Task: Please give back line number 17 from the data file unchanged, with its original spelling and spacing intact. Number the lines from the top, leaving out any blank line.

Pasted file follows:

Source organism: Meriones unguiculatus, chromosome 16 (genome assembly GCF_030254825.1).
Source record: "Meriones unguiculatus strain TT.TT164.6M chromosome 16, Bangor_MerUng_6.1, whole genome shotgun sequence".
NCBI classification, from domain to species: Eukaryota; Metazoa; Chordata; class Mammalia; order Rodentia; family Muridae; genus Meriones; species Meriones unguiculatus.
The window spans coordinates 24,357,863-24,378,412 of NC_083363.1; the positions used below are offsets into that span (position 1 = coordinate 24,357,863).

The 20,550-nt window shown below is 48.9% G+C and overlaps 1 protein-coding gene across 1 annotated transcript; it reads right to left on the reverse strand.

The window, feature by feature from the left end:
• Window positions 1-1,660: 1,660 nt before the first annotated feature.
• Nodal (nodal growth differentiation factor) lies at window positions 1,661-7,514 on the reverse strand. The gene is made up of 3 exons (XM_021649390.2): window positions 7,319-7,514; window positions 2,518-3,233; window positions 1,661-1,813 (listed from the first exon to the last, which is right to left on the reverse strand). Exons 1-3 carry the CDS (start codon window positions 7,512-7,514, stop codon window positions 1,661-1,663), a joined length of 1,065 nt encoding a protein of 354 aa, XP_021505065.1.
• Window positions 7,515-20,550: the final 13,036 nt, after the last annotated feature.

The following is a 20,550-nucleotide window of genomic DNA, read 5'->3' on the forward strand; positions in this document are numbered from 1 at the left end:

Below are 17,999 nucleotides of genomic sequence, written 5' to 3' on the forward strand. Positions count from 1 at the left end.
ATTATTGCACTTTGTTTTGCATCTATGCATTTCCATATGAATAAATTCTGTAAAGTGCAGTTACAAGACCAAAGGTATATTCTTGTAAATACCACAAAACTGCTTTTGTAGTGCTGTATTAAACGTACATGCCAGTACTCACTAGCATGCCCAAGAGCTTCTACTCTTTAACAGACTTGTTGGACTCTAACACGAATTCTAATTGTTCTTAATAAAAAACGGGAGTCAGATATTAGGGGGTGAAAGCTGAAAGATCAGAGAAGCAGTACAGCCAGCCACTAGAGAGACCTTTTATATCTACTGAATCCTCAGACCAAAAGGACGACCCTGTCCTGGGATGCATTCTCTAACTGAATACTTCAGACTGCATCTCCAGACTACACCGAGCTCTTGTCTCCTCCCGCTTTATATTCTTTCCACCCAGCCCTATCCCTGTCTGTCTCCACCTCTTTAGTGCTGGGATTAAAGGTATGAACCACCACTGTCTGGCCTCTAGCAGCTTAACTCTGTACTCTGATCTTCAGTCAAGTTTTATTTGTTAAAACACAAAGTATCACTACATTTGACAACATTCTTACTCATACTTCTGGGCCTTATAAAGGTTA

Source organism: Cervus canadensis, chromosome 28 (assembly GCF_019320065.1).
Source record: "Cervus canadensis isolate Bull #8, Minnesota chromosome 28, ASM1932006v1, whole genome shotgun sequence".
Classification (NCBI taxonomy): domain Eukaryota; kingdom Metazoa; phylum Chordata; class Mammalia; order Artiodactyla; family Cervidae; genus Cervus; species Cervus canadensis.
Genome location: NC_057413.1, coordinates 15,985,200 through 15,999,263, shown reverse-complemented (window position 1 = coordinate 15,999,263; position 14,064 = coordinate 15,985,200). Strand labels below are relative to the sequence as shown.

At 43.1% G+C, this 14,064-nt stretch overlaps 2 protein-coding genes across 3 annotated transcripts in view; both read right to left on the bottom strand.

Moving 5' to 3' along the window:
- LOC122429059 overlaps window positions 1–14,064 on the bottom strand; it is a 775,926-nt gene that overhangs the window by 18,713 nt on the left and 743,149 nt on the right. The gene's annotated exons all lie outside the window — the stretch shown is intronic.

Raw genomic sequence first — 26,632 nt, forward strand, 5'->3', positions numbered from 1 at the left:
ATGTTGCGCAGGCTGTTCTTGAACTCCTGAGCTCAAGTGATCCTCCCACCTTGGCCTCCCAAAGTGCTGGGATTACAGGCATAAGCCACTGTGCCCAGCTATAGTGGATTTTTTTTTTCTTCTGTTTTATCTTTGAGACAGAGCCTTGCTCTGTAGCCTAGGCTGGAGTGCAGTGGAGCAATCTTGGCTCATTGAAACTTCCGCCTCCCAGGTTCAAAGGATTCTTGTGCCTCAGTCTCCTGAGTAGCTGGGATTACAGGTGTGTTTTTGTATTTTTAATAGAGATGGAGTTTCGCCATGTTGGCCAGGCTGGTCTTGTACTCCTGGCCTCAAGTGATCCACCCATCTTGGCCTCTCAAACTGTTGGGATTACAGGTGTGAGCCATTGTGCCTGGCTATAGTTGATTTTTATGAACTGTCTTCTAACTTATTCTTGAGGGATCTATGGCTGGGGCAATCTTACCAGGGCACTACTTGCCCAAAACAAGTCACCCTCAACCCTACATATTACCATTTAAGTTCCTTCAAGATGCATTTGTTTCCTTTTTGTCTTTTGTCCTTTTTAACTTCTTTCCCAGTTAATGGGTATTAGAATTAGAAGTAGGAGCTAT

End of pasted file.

At 43.1% G+C, this 14,064-nt stretch overlaps 2 protein-coding genes across 3 annotated transcripts in view; both read right to left on the bottom strand.